In addition to tapping into the modern unrest between the classes in society, Robin Hood also brings the folk character's inspiration of comic book superheroes full circle by delivering a compelling vigilante origin story. Given the popularity of superheroes in Hollywood over the last decade, moviegoers have seen a great deal of origin stories play out, and Robin Hood follows that formula to the letter. That means Robin Hood has a training montage, Egerton gets the requisite shirtless hero scene, and the movie plays up his dual identities. Of course, while Robin Hood is one of the oldest vigilante stories, the fact that Bathurst's movie clearly takes inspiration from modern superhero films may not work for all fans of the outlaw archer. But, for those who have wanted Marvel Studios to release a Hawkeye movie (or DC to do a Green Arrow movie), Bathurst's Robin Hood provides realistic archery action that puts what we've seen from "superhero" archers to shame. Admittedly, there are moments in the second act where the action gets a bit lost in Bathurst's directing, but the actual archery is skillfully showcased. It all comes together in Robin Hood as the superhero movie some fans have been waiting for.

That's not to say there aren't weak moments in the script, which veers into ham-fisting the movie's message into the dialogue or contriving scenes to move the story forward, but these are counteracted with the performances of the film's leads. Egerton easily has enough charm and charisma to pull off the various sides of Robin needed for this movie to work. He can play the lovesick man, the outlaw archer and the pompous lord (though he struggles a bit with that last one, largely because he's actually too charming to come off pompous and because it's clear Robin is meant to have trouble with that role as well). Egerton also has an exceptionally strong supporting cast, with Foxx as the mentor to Robin and Mendelsohn as the foil/enemy of Robin. Their performances are equally as charismatic as Egerton's, helping to elevate the film. Further, Hewson is given more to do as Marian than other actresses who have portrayed the character and she excels in the role. The main cast is rounded out well by Dornan and Tim Minchin as Friar Tuck, but they aren't given quite as much to work with in the script.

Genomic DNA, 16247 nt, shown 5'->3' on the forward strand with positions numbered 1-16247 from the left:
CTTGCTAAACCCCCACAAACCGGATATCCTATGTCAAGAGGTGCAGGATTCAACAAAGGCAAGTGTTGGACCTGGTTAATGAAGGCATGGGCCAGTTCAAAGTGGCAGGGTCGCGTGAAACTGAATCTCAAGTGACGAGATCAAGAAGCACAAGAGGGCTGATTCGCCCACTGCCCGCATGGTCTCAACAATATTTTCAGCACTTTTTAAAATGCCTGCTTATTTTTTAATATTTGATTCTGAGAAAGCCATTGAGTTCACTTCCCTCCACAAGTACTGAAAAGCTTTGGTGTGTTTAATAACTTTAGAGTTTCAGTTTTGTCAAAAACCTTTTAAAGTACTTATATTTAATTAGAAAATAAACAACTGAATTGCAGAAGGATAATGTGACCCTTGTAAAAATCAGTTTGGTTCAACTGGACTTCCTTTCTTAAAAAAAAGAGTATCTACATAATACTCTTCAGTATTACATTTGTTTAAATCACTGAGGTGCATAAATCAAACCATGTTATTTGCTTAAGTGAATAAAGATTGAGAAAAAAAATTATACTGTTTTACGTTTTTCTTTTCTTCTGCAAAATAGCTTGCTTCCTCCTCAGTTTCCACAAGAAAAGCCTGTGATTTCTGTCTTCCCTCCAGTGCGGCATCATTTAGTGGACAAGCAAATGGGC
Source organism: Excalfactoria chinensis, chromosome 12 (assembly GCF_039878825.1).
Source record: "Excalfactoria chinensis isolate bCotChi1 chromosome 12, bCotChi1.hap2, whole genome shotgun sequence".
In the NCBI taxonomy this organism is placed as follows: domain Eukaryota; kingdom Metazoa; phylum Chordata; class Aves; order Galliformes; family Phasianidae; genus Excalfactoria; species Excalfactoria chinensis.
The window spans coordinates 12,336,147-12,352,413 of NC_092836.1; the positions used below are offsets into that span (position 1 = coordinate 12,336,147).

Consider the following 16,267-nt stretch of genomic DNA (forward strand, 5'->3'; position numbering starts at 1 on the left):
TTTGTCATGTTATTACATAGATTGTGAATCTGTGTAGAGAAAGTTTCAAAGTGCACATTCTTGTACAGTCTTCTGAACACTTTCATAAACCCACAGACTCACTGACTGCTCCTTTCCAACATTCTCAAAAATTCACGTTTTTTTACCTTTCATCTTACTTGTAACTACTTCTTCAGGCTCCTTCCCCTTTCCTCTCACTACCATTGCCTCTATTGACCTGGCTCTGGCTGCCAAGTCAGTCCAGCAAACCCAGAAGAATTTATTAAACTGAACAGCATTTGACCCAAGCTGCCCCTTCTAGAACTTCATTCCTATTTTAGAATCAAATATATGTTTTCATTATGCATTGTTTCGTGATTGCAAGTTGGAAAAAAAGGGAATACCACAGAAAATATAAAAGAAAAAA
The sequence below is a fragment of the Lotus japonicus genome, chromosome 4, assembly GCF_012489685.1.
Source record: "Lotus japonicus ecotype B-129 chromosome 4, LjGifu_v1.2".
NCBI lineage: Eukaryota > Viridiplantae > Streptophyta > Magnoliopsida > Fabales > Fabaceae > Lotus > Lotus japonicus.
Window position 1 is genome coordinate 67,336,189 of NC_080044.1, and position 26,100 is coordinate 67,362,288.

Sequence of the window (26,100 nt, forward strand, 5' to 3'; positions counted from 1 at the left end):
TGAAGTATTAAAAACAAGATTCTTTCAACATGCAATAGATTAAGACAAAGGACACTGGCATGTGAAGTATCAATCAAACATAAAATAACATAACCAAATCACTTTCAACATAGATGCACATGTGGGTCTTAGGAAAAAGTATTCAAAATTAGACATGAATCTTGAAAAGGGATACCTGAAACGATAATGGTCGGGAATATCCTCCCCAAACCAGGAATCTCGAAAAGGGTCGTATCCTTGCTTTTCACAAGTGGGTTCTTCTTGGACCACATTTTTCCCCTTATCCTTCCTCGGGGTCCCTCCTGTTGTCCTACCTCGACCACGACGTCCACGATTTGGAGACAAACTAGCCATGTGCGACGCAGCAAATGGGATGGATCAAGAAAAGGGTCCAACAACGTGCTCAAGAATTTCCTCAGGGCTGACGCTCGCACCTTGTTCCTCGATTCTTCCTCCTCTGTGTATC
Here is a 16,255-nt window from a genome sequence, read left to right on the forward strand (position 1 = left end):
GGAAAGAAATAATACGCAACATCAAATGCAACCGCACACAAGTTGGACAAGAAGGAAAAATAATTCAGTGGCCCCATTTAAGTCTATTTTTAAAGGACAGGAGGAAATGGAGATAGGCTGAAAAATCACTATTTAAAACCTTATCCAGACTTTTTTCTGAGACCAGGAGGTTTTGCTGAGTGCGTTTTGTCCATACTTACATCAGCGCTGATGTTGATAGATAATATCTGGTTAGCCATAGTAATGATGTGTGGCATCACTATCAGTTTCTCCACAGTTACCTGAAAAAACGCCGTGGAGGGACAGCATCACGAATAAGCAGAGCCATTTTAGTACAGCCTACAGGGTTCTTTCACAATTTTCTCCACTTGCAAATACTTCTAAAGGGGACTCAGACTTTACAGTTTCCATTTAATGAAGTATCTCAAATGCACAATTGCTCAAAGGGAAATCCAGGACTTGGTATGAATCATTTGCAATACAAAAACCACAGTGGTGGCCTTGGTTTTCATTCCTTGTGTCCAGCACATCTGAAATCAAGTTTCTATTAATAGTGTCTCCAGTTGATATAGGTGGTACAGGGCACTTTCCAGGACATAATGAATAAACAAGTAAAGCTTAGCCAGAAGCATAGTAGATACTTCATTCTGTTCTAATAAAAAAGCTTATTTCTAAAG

Ultimately, Robin Hood is a fun - if not altogether necessary - reimagining of the classic story that taps into modern themes about the masses rising up to hold those in power accountable for their actions. These themes strike a very important chord for our current moment in history. But Robin Hood also finds a balance between those themes and giving the outlaw vigilante a compelling origin story that fits right in with the superhero blockbusters so popular in Hollywood. Robin Hood perhaps sticks a little too closely to the origin formula of superhero movies, especially since moviegoers have seen so many in the last decade, but the third act takes the story in a different direction. Although there are moments when the script and directing struggle to deliver a blockbuster worthy of IMAX (so that this movie isn't quite worth seeing in IMAX), the performances of the cast help smooth out the rough edges. Altogether, Robin Hood is a entertaining movie experience, with enough new ideas to set it apart from past adaptations of the folktale, some cool archery action and a charming-as-hell lead in Egerton.

Trailer

Robin Hood is now playing in U.S. theaters nationwide. It is 116 minutes long and rated PG-13 for extended sequences of action and violence, and some suggestive references.

Let us know what you thought of the film in the comments section!

Our Rating:

3 out of 5 (Good)
Key Release Dates
  • Robin Hood (2018) release date: Nov 21, 2018